The right answer is always yes, or you risk appearing uninterested.
Prepare some questions in advance, but, above all, ask questions that
show a response to what you have learned from the interviewers, and
that are lively, rather than formulaic. Some examples include:
Can you tell me how success in this position is measured?
What skills would I need to be successful in this position?
How do you encourage your employees to keep current with professional
developments in the field?
Could you tell me about your training program? What are some of
the typical career paths followed by others who have been in this position?
What would be a realistic timeframe for advancement?
What are the opportunities for personal growth?
What is the retention rate of people in the position for which I
Is it organizational policy to promote from within? What is the
work history of your top management?
Tell me about a typical day in this job.
Who would I work with most closely on a day-to-day basis?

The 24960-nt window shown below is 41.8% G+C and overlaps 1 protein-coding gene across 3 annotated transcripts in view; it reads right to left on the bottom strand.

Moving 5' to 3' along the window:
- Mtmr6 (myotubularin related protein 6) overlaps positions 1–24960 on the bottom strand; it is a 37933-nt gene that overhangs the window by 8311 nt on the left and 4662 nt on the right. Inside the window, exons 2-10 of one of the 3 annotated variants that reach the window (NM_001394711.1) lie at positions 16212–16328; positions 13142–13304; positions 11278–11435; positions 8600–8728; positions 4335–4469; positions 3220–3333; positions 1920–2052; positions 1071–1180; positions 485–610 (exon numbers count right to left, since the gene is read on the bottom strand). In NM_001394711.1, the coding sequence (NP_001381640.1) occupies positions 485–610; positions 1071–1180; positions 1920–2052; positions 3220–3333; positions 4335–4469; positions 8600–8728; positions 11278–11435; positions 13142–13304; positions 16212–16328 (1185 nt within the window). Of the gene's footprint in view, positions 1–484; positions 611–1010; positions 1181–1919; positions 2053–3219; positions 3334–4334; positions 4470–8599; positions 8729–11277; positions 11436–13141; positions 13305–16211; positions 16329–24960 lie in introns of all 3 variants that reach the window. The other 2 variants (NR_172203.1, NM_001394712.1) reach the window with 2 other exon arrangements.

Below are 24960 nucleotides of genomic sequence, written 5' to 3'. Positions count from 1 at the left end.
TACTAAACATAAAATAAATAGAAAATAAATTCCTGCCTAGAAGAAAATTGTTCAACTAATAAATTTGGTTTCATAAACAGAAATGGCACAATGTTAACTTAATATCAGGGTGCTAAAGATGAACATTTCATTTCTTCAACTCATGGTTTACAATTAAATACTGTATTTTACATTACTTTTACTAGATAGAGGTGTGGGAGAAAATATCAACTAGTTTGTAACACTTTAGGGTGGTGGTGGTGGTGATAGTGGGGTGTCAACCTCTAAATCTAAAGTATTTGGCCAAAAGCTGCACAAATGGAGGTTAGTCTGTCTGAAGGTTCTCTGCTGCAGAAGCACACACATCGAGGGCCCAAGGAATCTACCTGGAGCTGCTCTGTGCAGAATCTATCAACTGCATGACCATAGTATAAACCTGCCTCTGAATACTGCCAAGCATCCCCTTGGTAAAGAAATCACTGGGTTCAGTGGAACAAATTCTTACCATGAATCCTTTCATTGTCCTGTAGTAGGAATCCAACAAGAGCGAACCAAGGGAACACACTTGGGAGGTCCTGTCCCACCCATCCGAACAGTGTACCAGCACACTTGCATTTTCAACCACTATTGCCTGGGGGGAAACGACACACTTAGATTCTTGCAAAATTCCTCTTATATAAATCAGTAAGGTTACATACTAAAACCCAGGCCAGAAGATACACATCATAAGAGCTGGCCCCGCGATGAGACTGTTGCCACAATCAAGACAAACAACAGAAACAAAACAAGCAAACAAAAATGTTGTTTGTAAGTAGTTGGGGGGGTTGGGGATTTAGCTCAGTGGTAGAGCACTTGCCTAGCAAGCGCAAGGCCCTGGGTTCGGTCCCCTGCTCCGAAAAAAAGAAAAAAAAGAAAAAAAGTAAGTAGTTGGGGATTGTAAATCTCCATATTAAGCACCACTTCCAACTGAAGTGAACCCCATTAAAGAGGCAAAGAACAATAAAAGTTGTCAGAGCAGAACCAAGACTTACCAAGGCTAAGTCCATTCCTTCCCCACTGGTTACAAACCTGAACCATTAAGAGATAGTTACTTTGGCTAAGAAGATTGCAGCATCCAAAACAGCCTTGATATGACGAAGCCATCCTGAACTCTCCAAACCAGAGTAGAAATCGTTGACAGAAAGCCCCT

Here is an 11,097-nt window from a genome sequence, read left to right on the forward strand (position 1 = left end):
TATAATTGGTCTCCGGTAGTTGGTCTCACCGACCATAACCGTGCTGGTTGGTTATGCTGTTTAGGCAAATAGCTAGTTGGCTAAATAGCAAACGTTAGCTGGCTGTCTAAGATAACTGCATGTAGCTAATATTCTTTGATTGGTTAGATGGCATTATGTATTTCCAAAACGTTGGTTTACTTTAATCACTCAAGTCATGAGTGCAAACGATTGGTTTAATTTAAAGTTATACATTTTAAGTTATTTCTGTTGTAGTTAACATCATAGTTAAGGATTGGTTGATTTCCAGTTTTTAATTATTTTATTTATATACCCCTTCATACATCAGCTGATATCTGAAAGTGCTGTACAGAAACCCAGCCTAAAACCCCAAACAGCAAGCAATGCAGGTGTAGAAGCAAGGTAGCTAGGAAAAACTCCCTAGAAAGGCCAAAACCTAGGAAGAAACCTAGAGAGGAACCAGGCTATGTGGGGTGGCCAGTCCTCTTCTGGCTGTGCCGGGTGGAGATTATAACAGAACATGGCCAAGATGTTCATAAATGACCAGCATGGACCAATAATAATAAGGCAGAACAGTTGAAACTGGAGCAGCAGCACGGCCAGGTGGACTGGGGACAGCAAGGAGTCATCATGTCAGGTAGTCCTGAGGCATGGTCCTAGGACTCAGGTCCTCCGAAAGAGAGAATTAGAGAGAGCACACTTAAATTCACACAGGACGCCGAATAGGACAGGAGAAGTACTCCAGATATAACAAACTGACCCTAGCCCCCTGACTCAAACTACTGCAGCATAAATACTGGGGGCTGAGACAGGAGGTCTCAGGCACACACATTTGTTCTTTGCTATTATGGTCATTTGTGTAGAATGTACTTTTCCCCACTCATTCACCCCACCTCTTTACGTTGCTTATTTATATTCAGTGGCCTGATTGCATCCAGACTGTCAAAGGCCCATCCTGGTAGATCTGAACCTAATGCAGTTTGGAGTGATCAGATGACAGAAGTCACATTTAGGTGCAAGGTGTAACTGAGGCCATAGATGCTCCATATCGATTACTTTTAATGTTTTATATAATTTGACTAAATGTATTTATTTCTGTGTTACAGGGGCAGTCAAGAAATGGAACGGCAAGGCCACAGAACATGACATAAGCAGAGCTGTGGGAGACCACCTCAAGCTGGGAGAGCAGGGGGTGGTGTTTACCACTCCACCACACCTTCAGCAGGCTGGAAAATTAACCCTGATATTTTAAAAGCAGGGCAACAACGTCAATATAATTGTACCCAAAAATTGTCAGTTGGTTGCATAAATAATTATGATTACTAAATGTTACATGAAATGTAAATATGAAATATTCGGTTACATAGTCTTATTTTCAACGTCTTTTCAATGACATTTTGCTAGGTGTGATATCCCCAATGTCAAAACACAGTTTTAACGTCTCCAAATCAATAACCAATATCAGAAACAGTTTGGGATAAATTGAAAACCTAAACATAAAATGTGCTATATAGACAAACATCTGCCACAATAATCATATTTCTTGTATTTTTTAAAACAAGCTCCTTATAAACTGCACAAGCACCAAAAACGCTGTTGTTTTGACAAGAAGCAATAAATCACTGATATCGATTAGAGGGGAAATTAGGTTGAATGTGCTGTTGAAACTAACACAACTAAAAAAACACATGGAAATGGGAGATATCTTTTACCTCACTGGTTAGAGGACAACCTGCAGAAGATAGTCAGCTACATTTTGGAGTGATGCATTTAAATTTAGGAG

How often can I expect to relocate during the initial years of employment
with your organization?
Being New on the Job
What do you consider the most challenging aspect of this position
for someone who is new to your organization?
What does the new [job title] need to accomplished in the next 6-12
What qualities are you looking for in your new hires?
What are your expectations for new hires?
Could you describe a typical first assignment?
What are the most challenging facets of the position?
More about the Organization
Why is this position available?
What are your department's major projects in the coming year?
What do you think are your organization's greatest competitive strengths
What is the overall structure of the department where the position
What is the work environment like?
What makes your organization different from its competitors?
What are your organizations strengths and weaknesses?
How would you describe your corporation's personality and management
Why did you join the organization? Why have you stayed with the